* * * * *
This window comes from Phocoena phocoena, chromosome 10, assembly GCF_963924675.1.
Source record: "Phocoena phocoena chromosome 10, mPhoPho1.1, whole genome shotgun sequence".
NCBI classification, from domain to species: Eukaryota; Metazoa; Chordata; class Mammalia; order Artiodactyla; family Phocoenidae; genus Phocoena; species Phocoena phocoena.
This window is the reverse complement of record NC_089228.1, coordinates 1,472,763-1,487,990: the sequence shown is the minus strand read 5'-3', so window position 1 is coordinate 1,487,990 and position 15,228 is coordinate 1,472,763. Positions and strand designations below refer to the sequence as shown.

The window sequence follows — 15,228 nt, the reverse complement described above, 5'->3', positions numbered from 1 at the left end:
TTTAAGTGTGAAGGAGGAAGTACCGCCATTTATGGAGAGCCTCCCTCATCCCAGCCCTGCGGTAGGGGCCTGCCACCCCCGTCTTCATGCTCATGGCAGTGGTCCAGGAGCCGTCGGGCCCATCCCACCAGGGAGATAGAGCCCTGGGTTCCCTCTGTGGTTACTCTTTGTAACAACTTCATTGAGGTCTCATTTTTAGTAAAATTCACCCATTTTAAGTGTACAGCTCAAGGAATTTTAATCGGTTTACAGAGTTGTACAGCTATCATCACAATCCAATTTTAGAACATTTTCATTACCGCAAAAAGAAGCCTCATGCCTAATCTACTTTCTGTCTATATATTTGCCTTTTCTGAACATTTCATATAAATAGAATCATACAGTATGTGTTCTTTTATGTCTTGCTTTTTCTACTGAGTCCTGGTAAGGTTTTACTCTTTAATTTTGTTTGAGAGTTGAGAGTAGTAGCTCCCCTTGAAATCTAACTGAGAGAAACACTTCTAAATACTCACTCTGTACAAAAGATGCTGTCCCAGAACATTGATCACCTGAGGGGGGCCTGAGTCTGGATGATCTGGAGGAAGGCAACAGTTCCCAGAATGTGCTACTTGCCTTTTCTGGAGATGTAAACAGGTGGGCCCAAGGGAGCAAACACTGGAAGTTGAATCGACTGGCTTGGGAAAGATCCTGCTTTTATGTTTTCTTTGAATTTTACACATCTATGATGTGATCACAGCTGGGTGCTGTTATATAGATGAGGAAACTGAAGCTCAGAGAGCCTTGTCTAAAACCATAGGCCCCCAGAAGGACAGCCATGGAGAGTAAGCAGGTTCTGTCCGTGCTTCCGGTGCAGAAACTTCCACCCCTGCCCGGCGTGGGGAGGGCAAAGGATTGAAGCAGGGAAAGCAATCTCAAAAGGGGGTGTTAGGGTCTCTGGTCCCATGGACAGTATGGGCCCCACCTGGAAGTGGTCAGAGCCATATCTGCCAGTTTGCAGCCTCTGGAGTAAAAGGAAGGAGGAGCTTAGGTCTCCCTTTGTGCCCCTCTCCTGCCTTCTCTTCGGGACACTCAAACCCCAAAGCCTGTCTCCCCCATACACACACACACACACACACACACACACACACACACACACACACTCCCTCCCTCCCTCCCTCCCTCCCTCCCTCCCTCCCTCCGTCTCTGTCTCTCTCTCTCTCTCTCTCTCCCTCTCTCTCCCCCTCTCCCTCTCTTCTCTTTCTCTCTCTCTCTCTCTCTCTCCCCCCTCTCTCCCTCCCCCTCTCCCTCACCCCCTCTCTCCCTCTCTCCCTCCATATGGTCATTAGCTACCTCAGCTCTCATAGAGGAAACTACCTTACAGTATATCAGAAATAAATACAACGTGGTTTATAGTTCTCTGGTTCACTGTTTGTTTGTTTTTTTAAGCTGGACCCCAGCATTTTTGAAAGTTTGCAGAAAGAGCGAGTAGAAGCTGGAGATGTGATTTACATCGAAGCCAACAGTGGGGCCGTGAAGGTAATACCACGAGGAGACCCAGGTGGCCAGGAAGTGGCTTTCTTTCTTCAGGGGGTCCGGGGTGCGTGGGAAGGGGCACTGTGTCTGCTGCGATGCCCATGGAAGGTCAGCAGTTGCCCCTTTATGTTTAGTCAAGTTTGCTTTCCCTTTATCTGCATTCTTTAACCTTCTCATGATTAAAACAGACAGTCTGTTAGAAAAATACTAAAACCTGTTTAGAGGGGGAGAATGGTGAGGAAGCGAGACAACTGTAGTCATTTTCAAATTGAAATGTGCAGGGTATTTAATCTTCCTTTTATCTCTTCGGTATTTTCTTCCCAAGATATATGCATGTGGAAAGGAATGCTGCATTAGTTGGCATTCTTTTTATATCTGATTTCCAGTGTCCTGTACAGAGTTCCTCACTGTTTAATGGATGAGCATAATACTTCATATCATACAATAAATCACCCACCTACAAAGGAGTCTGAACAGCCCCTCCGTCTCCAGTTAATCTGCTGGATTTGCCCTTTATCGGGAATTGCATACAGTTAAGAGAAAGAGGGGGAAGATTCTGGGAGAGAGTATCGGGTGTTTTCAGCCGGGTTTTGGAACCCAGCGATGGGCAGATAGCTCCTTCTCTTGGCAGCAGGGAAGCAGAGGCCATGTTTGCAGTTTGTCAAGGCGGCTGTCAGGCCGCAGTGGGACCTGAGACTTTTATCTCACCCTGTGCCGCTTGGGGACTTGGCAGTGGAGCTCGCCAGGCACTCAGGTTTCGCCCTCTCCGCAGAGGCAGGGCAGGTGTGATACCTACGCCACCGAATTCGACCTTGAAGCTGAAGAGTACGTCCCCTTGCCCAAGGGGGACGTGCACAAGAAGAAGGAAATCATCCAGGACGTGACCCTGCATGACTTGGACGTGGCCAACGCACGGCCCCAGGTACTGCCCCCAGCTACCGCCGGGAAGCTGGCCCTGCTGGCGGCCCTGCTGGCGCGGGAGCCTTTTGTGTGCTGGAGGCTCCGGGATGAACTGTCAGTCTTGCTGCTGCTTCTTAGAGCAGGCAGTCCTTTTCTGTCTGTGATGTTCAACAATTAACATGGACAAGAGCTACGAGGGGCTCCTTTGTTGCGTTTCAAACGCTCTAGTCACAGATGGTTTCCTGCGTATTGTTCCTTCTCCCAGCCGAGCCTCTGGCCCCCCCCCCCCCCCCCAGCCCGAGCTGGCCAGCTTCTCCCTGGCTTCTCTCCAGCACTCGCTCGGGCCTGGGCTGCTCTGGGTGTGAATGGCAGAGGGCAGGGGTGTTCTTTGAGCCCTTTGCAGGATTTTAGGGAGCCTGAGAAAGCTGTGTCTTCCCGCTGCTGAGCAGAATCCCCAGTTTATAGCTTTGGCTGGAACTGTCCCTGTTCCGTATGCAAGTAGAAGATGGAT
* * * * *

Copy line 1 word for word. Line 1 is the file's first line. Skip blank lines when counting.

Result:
This window comes from Phocoena phocoena, chromosome 10, assembly GCF_963924675.1.